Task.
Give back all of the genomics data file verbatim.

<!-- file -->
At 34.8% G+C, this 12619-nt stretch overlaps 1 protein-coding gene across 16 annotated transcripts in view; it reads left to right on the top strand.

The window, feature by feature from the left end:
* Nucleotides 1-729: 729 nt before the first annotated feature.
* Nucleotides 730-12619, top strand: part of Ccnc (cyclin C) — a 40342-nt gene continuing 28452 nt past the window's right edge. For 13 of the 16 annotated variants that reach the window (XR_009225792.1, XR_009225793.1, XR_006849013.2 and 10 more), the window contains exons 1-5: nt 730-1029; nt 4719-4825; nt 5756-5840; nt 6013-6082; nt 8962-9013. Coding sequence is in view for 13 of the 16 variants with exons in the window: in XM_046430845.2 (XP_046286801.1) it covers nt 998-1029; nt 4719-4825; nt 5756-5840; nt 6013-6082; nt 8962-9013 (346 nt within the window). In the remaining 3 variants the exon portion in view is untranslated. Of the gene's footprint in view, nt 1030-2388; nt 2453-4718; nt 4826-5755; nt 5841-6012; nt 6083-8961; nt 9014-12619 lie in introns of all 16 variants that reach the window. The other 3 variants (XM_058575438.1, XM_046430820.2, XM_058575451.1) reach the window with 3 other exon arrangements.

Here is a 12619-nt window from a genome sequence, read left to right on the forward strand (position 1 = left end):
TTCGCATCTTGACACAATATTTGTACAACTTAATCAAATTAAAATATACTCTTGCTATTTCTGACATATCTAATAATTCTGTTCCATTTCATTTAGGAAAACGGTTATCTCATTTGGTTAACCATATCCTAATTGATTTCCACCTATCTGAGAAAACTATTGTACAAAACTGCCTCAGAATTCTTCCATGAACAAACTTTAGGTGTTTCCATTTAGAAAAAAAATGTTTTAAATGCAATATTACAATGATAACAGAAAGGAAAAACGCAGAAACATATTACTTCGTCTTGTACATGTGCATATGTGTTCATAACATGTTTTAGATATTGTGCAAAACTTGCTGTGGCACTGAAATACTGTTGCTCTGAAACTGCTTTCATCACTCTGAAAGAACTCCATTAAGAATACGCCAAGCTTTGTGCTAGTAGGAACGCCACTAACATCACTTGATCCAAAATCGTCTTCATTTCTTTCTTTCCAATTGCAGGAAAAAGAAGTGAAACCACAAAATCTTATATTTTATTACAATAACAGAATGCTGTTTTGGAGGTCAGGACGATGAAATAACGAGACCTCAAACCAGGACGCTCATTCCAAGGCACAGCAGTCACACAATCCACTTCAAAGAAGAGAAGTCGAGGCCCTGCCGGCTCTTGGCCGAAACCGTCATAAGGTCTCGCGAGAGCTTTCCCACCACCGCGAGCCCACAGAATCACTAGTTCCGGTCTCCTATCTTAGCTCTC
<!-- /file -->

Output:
At 34.8% G+C, this 12619-nt stretch overlaps 1 protein-coding gene across 16 annotated transcripts in view; it reads left to right on the top strand.

The window, feature by feature from the left end:
* Nucleotides 1-729: 729 nt before the first annotated feature.
* Nucleotides 730-12619, top strand: part of Ccnc (cyclin C) — a 40342-nt gene continuing 28452 nt past the window's right edge. For 13 of the 16 annotated variants that reach the window (XR_009225792.1, XR_009225793.1, XR_006849013.2 and 10 more), the window contains exons 1-5: nt 730-1029; nt 4719-4825; nt 5756-5840; nt 6013-6082; nt 8962-9013. Coding sequence is in view for 13 of the 16 variants with exons in the window: in XM_046430845.2 (XP_046286801.1) it covers nt 998-1029; nt 4719-4825; nt 5756-5840; nt 6013-6082; nt 8962-9013 (346 nt within the window). In the remaining 3 variants the exon portion in view is untranslated. Of the gene's footprint in view, nt 1030-2388; nt 2453-4718; nt 4826-5755; nt 5841-6012; nt 6083-8961; nt 9014-12619 lie in introns of all 16 variants that reach the window. The other 3 variants (XM_058575438.1, XM_046430820.2, XM_058575451.1) reach the window with 3 other exon arrangements.

Here is a 12619-nt window from a genome sequence, read left to right on the forward strand (position 1 = left end):
TTCGCATCTTGACACAATATTTGTACAACTTAATCAAATTAAAATATACTCTTGCTATTTCTGACATATCTAATAATTCTGTTCCATTTCATTTAGGAAAACGGTTATCTCATTTGGTTAACCATATCCTAATTGATTTCCACCTATCTGAGAAAACTATTGTACAAAACTGCCTCAGAATTCTTCCATGAACAAACTTTAGGTGTTTCCATTTAGAAAAAAAATGTTTTAAATGCAATATTACAATGATAACAGAAAGGAAAAACGCAGAAACATATTACTTCGTCTTGTACATGTGCATATGTGTTCATAACATGTTTTAGATATTGTGCAAAACTTGCTGTGGCACTGAAATACTGTTGCTCTGAAACTGCTTTCATCACTCTGAAAGAACTCCATTAAGAATACGCCAAGCTTTGTGCTAGTAGGAACGCCACTAACATCACTTGATCCAAAATCGTCTTCATTTCTTTCTTTCCAATTGCAGGAAAAAGAAGTGAAACCACAAAATCTTATATTTTATTACAATAACAGAATGCTGTTTTGGAGGTCAGGACGATGAAATAACGAGACCTCAAACCAGGACGCTCATTCCAAGGCACAGCAGTCACACAATCCACTTCAAAGAAGAGAAGTCGAGGCCCTGCCGGCTCTTGGCCGAAACCGTCATAAGGTCTCGCGAGAGCTTTCCCACCACCGCGAGCCCACAGAATCACTAGTTCCGGTCTCCTATCTTAGCTCTC